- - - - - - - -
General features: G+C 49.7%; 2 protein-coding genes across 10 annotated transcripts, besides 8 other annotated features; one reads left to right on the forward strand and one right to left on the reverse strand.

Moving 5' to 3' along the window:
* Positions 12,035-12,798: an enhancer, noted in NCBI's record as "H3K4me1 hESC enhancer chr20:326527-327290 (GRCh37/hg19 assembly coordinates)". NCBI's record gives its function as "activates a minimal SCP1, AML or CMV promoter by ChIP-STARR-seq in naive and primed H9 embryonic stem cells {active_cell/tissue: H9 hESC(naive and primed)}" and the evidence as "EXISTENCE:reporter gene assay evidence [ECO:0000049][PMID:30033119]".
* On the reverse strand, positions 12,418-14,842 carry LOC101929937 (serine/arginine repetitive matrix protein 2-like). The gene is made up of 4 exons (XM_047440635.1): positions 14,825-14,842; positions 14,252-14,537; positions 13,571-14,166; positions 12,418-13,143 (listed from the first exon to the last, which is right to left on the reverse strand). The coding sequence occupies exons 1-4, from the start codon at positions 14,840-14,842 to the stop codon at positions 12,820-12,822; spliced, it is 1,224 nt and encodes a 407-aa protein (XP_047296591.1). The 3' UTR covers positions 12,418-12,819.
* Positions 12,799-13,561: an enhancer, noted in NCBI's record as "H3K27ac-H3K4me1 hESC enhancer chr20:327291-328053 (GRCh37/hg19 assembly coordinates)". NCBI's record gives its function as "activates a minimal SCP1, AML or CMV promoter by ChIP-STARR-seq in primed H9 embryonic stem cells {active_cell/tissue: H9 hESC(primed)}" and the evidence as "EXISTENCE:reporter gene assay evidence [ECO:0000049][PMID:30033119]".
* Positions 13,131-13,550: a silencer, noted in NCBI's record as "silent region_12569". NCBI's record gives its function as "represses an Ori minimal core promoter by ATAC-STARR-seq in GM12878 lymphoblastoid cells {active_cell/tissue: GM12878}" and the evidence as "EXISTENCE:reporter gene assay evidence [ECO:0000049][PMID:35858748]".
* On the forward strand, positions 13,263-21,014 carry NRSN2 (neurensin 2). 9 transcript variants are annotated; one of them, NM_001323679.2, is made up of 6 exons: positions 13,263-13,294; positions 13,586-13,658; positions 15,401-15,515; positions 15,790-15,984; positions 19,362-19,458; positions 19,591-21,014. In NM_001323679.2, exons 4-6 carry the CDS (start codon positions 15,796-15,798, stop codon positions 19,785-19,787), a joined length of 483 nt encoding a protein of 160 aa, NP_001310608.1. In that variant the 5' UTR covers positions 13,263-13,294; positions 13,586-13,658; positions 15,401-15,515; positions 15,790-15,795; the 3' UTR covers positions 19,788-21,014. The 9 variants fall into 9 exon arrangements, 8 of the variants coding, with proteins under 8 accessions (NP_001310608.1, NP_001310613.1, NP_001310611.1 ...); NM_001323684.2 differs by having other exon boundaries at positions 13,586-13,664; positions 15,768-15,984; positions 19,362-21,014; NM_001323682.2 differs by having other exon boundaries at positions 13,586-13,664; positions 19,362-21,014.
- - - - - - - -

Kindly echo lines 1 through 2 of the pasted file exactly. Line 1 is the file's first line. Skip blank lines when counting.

General features: G+C 49.7%; 2 protein-coding genes across 10 annotated transcripts, besides 8 other annotated features; one reads left to right on the forward strand and one right to left on the reverse strand.

Moving 5' to 3' along the window: